The best-case scenario for streams, rivers, and Narragansett Bay would be for areas around headwaters to be free from any type of human activity. However, this is far from realistic. Many cities were built along rivers so fast-flowing waters could power mills during the Industrial Revolution. Now, being near waterways allows ships to easily transport cargo and people. Towns are often located close to headwaters so water can be drawn from natural aquifers and people can enjoy swimming and fishing as well as beautiful views. Crops are grown near streams to intercept the water that is flowing through the soil and make irrigation easier.

Along with the environmental roles described above, these community uses are also important roles of headwaters and rivers. Communities, states, and the federal government need to carefully consider the impact of development activities and take intentional, well-planned steps to protect headwaters and rivers so that we can use and enjoy headwaters without destroying their role in a healthy ecosystem.

How can we protect headwaters?

One of the best ways to protect watersheds is to preserve or re-establish riparian buffers—the vegetated land along the banks of streams and rivers. In addition to providing habitat for aquatic and land animals, the plants and microscopic organisms in the soil of the riparian zones filter rainfall and runoff before they enter the stream by using and storing nutrients and other contaminants.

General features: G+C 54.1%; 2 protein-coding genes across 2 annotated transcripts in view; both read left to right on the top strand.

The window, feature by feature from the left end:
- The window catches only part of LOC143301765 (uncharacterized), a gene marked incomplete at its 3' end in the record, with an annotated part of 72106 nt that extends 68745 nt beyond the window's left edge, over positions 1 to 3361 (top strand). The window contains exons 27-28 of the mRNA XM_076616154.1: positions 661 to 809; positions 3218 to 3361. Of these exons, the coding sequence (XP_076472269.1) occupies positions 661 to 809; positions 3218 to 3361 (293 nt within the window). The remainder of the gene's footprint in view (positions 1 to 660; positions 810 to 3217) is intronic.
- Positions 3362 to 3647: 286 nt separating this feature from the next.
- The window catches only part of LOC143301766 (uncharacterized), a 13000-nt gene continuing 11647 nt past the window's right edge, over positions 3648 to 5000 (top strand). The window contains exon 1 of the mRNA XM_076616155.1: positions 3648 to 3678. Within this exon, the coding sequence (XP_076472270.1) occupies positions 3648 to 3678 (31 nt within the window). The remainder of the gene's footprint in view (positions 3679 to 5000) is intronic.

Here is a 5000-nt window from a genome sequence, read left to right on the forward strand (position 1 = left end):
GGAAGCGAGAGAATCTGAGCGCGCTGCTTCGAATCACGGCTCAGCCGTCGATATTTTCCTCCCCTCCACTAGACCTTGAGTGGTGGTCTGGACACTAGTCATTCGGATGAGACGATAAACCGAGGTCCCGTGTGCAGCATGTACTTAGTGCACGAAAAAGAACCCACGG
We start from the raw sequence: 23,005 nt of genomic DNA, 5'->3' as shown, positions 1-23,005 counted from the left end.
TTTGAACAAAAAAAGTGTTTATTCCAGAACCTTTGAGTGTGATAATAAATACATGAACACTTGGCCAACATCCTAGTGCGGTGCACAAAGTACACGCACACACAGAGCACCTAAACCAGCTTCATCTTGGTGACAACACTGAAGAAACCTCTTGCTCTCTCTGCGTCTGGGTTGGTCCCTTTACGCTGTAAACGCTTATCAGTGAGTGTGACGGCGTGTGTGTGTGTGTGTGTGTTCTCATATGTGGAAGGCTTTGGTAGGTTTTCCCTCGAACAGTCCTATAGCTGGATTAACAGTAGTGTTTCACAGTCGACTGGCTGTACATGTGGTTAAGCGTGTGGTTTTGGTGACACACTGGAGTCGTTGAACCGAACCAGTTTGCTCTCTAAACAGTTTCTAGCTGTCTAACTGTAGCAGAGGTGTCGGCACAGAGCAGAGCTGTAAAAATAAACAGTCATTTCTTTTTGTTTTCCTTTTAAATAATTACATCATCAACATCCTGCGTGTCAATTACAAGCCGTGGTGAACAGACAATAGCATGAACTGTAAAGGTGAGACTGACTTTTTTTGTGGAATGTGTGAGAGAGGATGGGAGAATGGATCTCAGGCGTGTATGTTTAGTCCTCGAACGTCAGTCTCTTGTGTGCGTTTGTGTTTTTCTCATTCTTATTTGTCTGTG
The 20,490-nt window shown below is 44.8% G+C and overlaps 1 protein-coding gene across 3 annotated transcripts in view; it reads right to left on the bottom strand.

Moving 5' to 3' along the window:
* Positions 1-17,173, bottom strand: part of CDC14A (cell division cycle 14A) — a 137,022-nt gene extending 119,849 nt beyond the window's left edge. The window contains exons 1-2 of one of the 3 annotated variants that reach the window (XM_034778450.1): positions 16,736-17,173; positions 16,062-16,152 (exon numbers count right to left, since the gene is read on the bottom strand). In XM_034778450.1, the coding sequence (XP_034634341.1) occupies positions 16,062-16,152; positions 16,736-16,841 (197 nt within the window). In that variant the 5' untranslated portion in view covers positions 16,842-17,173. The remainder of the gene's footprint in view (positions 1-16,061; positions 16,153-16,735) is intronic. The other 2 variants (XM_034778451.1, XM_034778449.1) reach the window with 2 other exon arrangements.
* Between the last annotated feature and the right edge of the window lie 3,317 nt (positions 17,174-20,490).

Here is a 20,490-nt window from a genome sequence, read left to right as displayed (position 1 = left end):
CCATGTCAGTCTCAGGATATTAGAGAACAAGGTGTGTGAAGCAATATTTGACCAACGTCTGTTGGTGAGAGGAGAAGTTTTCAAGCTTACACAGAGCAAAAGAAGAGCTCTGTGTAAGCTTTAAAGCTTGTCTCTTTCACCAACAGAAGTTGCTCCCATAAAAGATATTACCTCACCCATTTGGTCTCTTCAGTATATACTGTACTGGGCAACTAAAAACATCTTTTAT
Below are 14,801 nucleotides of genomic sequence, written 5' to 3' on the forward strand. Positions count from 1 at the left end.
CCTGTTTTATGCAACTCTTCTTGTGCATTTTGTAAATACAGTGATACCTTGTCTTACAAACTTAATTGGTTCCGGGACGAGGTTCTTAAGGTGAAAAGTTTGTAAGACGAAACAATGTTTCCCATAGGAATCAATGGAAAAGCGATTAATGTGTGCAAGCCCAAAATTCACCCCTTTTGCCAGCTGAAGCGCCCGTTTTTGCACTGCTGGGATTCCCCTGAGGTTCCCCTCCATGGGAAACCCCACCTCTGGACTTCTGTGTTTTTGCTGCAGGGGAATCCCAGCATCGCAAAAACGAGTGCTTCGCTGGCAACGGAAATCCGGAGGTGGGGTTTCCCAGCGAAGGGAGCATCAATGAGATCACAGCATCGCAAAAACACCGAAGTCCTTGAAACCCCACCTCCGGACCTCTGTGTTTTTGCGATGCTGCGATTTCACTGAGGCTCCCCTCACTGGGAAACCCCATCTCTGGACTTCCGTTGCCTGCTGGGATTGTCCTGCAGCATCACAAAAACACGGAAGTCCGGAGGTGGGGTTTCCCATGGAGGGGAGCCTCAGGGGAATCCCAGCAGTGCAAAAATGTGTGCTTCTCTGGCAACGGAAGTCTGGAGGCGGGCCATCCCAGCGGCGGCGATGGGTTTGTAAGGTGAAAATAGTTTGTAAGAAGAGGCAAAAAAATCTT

Reducing impervious surfaces in neighboring cities and towns and leaving some land undeveloped allows rainwater and runoff to filter into the soil before flowing into the streams and rivers. The creation of greenways and rain gardens in these areas can help divert rainwater into the ground for natural filtering instead of funneling it directly into streams and rivers through storm drains. The organic matter that makes its way into the stream bed from trees and other plants in riparian zones also serves as an important food source for aquatic animals.

Upgrading wastewater treatment plants to reduce the volume of effluent discharged into headwater streams helps maintain the natural flow and temperature of the water, and helps keep nutrient and bacteria levels low. This benefits both headwater streams and areas downstream.